fbpx
Sign up now!
Don't show this again

Thank you for confirming your subscription!

(And remember, if ever you want to change your email preferences or unsubscribe, just click on the links at the bottom of any email.)
Tap to download the app
X
Share
X

REPORTS

Collect articles and features into your own report to read later, print or share with others

Create a New Report

Favorites

Read Later

Create a new report

Report title (required) Brief description (optional)
CREATE
X
NEXT
POULTRY PORK
follow us


You must be logged in to edit your profile.

Favorites Read Later My Reports PHT Special Reports
Poultry Health Today is equipped with some amazing (and free) tools for organizing and sharing content, as well as creating your own magazines and special reports. To access them, please register today.
Sponsored by Zoetis

Sponsored By Zoetis

.

Producing Grade A chicken starts in the broiler house

In order to produce Grade A chicken at the processing plant, poultry producers must place healthy chicks and maintain bird quality throughout the life cycle.

According to Eduardo Cervantes Lopez, an international poultry consultant based in Colombia, top producers do this by employing top management skills and attention to detail.

The critical factor impacting bird health and carcass condition is litter quality, he explains in an article in Poultry International. Maintaining dry litter 5 to10 cm deep reduces footpad pain from podermatitis and prevents the breast from developing partial skin burns and overall redness.

Wet litter is responsible for a host of problems affecting carcass quality. Factors contributing to poor litter condition include:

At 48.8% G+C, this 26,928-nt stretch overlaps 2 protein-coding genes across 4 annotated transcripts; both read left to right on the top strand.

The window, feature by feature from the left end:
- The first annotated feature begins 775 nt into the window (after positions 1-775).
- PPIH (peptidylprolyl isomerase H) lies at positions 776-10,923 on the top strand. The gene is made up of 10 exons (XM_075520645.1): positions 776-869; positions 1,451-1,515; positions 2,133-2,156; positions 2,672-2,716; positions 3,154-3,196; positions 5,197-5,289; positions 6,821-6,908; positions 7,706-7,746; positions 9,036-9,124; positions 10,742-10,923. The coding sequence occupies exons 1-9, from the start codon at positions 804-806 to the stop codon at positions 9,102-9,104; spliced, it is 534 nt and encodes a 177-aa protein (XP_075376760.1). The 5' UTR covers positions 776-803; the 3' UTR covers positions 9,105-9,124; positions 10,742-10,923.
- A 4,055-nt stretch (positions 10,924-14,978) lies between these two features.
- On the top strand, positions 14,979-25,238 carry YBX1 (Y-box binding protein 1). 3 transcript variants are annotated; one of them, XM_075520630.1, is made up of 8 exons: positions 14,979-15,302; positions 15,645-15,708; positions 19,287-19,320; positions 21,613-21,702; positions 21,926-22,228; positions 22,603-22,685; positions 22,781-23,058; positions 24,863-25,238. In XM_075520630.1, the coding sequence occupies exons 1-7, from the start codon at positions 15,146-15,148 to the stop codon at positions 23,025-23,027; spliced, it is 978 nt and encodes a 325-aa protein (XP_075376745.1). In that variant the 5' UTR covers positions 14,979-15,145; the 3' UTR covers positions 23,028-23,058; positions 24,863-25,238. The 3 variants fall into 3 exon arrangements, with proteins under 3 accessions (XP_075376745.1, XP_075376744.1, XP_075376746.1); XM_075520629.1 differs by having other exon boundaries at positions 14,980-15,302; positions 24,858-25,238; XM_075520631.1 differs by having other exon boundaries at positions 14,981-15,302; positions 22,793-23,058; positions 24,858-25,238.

• Leaks from the drinking system
  • Poor ventilation or inappropriate heating
  • Differences in light intensity leading to concentrated areas of defecation
  • High levels of salt or mineral in feed or water leading to excess water consumption
  • Diarrhea resulting in increased fecal material and higher levels of uric acid and ammonia

Deep scratches on the skin also lead to decreased carcass value. These scratches not only reduce overall quality but also increase processing costs and decrease plant competitiveness. Bird stress due to crowding, human exposure and harvest strategies results in deep cuts and scratches.

The following interventions can help mitigate these threats and reduce the potential for damaged carcasses:

  • Partitions in high density stocking areas to prevent crowding and climbing
  • Protection from drafts and direct sunlight to help prevent clumping of birds
  • Walking through flocks regularly so birds are accustomed to humans
  • Adequate ventilation of cages during harvest to prevent heat stress and death

“Daily inspection of the birds and bedding litter is something that should never be overlooked,” stresses Cervantes Lopez.

Full article




Posted on August 5, 2015

tags: , ,
RELATED NEWS



You must be logged in to edit your profile.

Google Translate is provided on this website as a reference tool. However, Poultry Health Today and its sponsor and affiliates do not guarantee in any way the accuracy of the translated content and are not responsible for any event resulting from the use of the translation provided by Google. By choosing a language other than English from the Google Translate menu, the user agrees to withhold all liability and/or damage that may occur to the user by depending on or using the translation by Google.